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Historic Lakeland neighborhood concerned about church expansion | News

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Historic Lakeland neighborhood concerned about church expansion
News

Lakeland, Florida --  It's an argument of church versus neighborhood in Lakeland, where residents in one community weren't too happy about a $20 million expansion deal of a church.

"They were going to have the building come to that light post, approximately 10 feet from the F Building there," said David Philibotte, a resident of the Lake Morton neighborhood.

Phillibotte is describing the First United Methodist Church's plan to expand across from his house.

"We were worried about our property values because something across the street from us that massive would deter the property values," he said.

The church has plans to expand its youth ministry to a 58,000 square foot structure that would include a two story building and that concerned residents in this historical community.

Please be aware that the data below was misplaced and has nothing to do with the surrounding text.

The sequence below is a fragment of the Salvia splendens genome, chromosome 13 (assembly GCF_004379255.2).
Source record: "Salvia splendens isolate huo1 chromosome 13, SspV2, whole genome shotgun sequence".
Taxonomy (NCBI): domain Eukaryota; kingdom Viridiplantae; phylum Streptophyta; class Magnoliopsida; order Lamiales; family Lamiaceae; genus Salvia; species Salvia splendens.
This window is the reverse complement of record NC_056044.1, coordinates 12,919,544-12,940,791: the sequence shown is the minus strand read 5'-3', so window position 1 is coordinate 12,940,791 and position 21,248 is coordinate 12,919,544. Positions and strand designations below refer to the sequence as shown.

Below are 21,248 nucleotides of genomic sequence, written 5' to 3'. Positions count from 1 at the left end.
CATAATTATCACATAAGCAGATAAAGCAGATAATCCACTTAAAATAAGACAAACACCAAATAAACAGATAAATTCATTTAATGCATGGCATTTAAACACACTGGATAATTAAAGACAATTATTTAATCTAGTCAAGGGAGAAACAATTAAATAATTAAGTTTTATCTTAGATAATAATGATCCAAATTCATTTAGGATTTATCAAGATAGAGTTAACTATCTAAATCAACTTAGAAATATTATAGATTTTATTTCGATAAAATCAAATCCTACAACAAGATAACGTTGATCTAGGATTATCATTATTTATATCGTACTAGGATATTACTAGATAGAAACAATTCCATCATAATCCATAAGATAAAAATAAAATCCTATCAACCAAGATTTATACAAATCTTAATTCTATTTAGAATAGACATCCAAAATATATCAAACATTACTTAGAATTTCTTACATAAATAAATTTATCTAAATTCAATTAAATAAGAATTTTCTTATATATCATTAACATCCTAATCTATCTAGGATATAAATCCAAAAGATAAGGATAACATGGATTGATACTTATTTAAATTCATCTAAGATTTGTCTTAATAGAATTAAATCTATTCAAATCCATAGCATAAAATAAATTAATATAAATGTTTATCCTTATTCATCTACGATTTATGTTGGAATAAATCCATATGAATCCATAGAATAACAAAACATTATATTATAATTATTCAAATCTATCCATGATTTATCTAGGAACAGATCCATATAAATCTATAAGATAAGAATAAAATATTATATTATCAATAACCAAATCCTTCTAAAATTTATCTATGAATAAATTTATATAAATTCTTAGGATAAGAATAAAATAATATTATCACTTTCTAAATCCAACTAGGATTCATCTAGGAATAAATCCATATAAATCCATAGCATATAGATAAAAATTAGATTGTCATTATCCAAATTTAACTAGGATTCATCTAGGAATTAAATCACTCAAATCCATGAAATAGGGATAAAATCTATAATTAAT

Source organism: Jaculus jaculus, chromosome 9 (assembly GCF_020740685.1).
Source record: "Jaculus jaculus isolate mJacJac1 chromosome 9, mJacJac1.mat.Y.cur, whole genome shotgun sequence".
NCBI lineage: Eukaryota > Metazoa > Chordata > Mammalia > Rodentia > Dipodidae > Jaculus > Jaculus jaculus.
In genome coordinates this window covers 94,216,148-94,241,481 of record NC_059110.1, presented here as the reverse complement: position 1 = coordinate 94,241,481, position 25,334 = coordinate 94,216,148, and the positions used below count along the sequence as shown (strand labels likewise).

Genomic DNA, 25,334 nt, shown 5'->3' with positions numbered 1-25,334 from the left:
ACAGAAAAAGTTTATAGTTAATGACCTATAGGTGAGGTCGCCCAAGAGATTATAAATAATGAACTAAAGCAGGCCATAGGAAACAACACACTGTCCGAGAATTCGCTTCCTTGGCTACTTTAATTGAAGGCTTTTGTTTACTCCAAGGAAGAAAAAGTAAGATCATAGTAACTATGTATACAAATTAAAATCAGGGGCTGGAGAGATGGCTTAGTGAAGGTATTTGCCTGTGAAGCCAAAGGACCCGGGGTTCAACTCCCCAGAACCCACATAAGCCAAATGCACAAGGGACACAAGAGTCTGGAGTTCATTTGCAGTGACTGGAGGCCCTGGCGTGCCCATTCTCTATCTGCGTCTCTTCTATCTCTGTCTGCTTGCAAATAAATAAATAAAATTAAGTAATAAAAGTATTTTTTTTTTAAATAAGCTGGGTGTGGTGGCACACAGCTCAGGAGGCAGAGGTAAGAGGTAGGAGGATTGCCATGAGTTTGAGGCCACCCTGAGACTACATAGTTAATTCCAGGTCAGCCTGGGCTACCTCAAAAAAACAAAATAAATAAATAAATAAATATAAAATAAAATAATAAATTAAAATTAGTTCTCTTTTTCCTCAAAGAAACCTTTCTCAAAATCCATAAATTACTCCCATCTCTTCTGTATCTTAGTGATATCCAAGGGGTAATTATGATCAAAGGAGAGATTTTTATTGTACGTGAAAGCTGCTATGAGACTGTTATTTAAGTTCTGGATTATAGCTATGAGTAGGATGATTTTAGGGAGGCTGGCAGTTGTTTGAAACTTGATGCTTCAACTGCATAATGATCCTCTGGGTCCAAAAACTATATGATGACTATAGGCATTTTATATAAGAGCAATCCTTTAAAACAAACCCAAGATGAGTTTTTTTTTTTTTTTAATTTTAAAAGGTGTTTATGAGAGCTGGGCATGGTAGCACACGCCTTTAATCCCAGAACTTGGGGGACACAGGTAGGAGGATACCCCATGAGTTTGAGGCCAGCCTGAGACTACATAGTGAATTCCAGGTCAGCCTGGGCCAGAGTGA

"That's one of the main reasons I bought in this area and moved here, is because I thought I would be protected in this historical district," Philibotte said.

Commissioner Don Selvage came to the defense of the residents during an agenda study, questioning the need for the church's expansion plans.

The Lakeland Planning and Zoning Board voted to approve the expansion plans last month but church officials express their desires to be good neighbors.

"We wanted to be able to have a sincere handshake with our neighbors, to be able to look at our neighbors and say thank you for your part in the process," said David McEntire, senior pastor at First United Methodist Church.

The church agreed to scale back their plans after meeting with the residents.

"The last accommodation we made for the neighbors was to remove this piece, so the building doesn't impose on the neighbors," McEntire said.

The city council voted to approve the church's expansion plans and the neighbors were happy with the church's final outcome.

"In this day and age, it's not very often that the little guy gets some say so and we were heard over and above what was necessary," Philibotte said.

City officials say this is an example of the system working for everyone involved.

"That's what Lakeland is all about. We want to make sure everyone's voice is heard and we want to respectful towards one another," Lakeland Mayor Gow Fields said.

The city's historic commission must review whether to approve the church's plans. Pastor McEntire says he hopes construction will begin in three to four years.

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